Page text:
I'm building a simple metal detector. There is a Colpitts oscillator with a confirmed (measured on CRO and simulated) frequency of 62 kHz. I now need to take this base frequency and detect changes, which indicates the presence of a metal nearby. When a metal is near, the inductance increases and the frequency drops.

I've used a voltage follower to buffer the output of the oscillator. Then fed this buffered output into an infinite gain multiple feedback active bandpass filter using a TL074CN op-amp. Datasheet Link

The intent was, the base frequency would be output by the op-amp which would switch on a BJT that would short-circuit an LED. If the frequency changes, the op-amp output would drop, switch off the BJT, and the LED will switch on as the current into the collector will go through the LED into the ground.

The bandpass filter designed values are centre frequency 62 kHz with a bandwidth of approx 7 kHz, quality factor of 9, and gain is 170.

Neither the LTSpice simulation nor the built model seems to work. The simulation output is flat at 1.5 V.

The breadboard model doesn't work either, it seems the voltage output of the filter is too high it consistently switches on the BJT. Removing the base wire confirms that the BJT and LED are all working. I've tried with a 3 V and a 9 V supply.



I've redesigned it to take a 9V battery, so +/-4.5 V rails. To do this, I used two 68k Ohm resistors for a voltage divider, with a wire connecting to the ground rail connected to the node in between them. However I am now not getting any power delivered to the components. The battery and all other components (LEDs, op-amps, BJTs) work when the negative terminal is connected to the ground. I have an ON indicator LED that simply switches on when there is a power supply which should not be affected by the rest of the circuit yet it still is not switching on.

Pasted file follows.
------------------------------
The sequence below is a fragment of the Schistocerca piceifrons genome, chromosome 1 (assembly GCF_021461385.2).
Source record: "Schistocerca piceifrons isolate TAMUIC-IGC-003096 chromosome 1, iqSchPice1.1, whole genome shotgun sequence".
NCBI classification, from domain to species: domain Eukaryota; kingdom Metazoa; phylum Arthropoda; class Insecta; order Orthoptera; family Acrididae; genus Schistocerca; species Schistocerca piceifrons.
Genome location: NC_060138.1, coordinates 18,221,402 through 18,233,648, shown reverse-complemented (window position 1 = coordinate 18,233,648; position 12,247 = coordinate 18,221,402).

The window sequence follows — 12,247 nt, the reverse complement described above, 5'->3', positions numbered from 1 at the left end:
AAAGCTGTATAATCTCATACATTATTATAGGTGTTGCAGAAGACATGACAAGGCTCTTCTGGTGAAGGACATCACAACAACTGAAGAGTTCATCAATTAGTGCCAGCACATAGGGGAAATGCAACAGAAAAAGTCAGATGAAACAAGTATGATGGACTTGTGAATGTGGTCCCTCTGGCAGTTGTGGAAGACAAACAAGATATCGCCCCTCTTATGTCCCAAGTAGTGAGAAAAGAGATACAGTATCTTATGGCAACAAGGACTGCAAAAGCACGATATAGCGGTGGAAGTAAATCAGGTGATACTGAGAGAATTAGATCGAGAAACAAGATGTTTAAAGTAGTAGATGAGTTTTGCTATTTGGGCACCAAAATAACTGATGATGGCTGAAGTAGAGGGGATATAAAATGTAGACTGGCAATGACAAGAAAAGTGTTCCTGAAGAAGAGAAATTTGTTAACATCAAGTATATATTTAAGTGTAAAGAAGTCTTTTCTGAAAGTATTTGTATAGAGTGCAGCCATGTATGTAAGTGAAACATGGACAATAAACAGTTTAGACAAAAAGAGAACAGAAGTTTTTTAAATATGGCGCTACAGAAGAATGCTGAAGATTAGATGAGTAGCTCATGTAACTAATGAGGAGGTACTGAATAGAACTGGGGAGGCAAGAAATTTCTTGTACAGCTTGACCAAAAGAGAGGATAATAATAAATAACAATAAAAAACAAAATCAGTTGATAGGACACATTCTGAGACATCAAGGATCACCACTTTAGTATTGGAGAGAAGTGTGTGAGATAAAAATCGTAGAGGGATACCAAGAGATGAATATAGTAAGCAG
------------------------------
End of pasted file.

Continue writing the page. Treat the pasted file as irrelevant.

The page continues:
Voltage Divider

The voltage divider resistors and wire are encircled.

  • \$\begingroup\$ Maybe the R8 30k resistor should be connected to ground? \$\endgroup\$
    – Willis Lin
    Commented Apr 19, 2023 at 1:16
  • \$\begingroup\$ The oscillator itself works perfectly, it's just a question of processing the output from the inductor. \$\endgroup\$
    – Ale
    Commented Apr 19, 2023 at 1:18
  • \$\begingroup\$ Are you trying to make a voltage follower? If yes, you should connect the input to positive input and feedback to negative input. \$\endgroup\$
    – Willis Lin
    Commented Apr 19, 2023 at 1:32
  • \$\begingroup\$ Confirmed, the red wire from the green capacitor is the output of the inductor. It feeds into pin 5 which is one of the non-inverting inputs. There is a small wire hidden beneath the blue one connecting pins 6 and 7 together, the inverting input, and output of that op amp. The blue wire in between them is the voltage follower output that inputs into the two 100 Ohm resistors in series. \$\endgroup\$
    – Ale
    Commented Apr 19, 2023 at 1:42
  • \$\begingroup\$ Seems like TL074 output low voltage level is higher than 1V. This voltage level is not low enough to turn off a NPN. You can use voltage divider to lower the NPN base voltage. \$\endgroup\$
    – Willis Lin
    Commented Apr 19, 2023 at 2:17

1 Answer 1


Need a voltage divider to the base or 2 series forward biased diodes in series with the emitter. The TL074 swing is to within 1.5V of supply. https://www.ti.com/product/TL074


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